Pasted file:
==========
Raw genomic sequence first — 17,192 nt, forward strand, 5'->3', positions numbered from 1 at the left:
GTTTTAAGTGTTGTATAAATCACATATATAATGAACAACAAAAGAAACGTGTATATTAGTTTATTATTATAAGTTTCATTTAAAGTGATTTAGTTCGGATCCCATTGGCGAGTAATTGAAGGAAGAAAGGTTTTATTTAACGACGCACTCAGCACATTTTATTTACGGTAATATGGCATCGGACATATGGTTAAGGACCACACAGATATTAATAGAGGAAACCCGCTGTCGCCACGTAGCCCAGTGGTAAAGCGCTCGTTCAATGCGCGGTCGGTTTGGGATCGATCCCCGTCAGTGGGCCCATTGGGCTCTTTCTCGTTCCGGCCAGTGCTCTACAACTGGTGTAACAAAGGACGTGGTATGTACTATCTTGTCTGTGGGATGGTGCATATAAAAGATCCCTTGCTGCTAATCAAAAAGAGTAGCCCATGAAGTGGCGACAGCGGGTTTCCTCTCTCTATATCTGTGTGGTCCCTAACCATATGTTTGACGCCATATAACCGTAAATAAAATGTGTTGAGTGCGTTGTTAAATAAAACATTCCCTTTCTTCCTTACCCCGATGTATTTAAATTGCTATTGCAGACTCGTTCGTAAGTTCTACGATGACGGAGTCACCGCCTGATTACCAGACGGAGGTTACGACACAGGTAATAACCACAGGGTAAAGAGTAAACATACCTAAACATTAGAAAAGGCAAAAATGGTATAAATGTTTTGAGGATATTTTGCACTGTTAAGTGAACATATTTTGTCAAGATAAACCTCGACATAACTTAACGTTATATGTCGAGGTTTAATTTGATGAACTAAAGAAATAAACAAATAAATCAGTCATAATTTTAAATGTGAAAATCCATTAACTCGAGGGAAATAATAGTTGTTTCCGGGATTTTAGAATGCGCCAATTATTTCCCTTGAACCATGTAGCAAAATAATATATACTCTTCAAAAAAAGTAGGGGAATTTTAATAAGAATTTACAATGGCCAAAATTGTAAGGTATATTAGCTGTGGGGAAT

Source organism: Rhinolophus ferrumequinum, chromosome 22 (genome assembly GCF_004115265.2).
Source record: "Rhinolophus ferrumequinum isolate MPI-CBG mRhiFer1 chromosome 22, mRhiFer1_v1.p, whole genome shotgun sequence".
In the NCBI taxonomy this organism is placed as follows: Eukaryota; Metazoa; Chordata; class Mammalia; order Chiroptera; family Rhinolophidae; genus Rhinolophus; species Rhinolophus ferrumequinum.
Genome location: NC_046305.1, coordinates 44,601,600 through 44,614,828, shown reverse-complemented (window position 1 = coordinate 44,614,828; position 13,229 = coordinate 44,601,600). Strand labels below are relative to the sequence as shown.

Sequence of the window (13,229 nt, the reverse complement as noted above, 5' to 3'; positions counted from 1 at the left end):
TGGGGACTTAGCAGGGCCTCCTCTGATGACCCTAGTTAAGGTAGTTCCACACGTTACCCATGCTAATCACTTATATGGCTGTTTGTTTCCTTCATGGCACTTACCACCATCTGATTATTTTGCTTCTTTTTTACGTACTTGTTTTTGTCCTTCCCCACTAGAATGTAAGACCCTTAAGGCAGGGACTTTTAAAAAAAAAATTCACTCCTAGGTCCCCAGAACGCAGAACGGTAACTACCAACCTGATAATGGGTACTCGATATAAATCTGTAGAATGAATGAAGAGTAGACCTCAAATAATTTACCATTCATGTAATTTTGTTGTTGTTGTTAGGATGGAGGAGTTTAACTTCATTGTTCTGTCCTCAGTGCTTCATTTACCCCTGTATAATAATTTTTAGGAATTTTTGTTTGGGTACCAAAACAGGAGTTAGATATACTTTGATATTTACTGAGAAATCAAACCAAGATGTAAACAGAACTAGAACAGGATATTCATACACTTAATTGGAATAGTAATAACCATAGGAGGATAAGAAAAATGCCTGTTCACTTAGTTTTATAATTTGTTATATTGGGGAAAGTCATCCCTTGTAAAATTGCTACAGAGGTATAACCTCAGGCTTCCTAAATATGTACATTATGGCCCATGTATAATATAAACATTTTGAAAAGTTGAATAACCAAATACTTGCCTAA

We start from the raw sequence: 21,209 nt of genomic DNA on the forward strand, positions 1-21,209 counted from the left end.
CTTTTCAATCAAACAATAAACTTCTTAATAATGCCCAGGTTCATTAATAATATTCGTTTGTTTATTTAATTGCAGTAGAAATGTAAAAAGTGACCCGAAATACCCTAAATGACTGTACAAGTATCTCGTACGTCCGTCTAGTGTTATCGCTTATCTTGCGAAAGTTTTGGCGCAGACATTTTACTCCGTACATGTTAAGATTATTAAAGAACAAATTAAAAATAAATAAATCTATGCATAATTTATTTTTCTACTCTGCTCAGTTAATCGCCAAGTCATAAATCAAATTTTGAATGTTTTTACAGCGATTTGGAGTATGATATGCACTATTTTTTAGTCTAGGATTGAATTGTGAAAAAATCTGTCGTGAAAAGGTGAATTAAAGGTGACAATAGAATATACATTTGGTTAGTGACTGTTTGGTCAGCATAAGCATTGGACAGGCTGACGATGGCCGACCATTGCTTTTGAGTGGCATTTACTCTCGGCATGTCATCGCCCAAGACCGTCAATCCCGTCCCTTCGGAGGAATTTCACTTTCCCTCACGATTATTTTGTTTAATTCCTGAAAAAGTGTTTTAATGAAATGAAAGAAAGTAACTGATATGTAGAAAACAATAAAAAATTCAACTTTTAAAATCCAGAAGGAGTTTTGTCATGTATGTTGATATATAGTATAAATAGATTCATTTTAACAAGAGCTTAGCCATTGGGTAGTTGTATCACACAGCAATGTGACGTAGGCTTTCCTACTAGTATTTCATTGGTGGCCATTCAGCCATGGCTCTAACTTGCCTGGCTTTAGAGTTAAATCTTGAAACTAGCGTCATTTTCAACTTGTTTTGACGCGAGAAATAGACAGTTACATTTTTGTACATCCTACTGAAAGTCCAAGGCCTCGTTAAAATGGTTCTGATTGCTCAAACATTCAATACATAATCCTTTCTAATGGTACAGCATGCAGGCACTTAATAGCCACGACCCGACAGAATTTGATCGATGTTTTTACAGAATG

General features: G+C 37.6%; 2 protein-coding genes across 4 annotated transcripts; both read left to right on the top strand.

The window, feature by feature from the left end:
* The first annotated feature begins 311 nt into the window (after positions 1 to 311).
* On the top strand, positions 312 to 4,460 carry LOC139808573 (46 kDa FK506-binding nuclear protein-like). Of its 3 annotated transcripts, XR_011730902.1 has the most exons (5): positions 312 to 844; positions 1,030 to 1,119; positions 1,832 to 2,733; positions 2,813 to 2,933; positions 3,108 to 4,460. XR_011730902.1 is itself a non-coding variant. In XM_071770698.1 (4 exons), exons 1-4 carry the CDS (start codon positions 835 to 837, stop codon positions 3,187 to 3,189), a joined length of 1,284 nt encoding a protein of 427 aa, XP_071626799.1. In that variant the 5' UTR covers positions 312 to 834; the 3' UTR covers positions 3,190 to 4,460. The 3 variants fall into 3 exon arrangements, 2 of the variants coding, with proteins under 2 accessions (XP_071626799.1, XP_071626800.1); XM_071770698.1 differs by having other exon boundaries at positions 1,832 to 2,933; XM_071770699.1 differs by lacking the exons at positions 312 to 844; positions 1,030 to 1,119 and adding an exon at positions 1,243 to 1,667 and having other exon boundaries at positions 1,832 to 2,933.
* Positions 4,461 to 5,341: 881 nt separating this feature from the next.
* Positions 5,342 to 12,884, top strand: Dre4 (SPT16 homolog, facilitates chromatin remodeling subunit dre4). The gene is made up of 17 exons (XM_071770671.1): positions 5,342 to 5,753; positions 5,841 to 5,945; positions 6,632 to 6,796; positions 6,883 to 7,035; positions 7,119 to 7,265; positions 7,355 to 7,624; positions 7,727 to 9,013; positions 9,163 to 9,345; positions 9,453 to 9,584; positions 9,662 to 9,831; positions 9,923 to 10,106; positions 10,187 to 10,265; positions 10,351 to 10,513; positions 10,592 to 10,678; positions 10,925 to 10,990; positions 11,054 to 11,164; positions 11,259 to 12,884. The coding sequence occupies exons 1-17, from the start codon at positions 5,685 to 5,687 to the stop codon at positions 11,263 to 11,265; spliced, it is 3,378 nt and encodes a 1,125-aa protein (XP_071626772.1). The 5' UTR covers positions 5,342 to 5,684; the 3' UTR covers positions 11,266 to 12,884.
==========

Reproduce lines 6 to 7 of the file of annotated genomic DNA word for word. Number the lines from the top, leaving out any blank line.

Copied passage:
Genome location: NC_046305.1, coordinates 44,601,600 through 44,614,828, shown reverse-complemented (window position 1 = coordinate 44,614,828; position 13,229 = coordinate 44,601,600). Strand labels below are relative to the sequence as shown.

Sequence of the window (13,229 nt, the reverse complement as noted above, 5' to 3'; positions counted from 1 at the left end):